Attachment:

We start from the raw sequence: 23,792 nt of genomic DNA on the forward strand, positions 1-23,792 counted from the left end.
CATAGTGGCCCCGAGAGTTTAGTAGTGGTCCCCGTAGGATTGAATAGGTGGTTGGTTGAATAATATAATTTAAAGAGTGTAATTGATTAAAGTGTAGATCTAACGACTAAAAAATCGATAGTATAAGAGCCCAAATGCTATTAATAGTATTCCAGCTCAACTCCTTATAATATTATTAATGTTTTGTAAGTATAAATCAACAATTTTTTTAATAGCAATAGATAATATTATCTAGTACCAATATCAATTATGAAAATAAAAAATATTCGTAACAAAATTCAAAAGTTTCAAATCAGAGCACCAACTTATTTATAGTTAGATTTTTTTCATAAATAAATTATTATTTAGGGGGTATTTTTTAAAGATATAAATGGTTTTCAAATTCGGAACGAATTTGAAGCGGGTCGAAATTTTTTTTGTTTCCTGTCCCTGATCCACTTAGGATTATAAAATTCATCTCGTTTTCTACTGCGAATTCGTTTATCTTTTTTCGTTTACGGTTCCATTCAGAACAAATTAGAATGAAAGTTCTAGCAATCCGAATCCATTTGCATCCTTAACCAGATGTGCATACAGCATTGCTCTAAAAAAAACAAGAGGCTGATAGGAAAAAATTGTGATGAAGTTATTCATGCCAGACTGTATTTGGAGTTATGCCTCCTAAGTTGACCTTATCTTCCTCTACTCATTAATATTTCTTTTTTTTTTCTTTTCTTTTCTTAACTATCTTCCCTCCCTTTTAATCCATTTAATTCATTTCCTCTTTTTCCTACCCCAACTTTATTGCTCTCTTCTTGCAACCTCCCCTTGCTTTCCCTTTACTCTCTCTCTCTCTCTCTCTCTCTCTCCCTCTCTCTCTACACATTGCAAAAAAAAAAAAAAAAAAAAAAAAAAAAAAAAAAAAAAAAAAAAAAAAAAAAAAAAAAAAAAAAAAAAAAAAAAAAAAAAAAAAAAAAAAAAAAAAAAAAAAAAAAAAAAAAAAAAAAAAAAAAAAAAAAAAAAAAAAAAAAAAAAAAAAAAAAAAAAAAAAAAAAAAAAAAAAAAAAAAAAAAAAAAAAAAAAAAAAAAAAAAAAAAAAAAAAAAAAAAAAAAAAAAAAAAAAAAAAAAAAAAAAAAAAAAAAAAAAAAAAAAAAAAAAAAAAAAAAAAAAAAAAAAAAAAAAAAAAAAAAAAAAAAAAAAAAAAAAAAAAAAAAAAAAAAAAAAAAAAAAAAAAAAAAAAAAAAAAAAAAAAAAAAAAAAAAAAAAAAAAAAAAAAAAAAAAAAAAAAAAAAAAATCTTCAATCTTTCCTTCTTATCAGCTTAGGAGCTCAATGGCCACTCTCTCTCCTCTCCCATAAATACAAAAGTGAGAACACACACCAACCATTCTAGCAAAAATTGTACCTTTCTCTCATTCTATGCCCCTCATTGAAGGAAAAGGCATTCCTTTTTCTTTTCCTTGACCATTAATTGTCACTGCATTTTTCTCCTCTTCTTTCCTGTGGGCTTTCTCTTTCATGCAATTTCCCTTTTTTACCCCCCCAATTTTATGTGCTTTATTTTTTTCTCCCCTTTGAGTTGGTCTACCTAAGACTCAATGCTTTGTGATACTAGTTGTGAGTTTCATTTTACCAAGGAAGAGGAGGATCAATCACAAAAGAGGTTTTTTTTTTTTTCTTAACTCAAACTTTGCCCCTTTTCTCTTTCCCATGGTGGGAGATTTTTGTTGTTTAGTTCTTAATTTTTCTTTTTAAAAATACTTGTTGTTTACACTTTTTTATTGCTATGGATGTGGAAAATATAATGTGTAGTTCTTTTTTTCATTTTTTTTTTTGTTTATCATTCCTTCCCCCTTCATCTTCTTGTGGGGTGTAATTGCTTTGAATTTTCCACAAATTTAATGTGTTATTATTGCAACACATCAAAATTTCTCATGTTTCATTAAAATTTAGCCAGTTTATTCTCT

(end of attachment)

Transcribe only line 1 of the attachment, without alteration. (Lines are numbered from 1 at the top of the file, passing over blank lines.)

We start from the raw sequence: 23,792 nt of genomic DNA on the forward strand, positions 1-23,792 counted from the left end.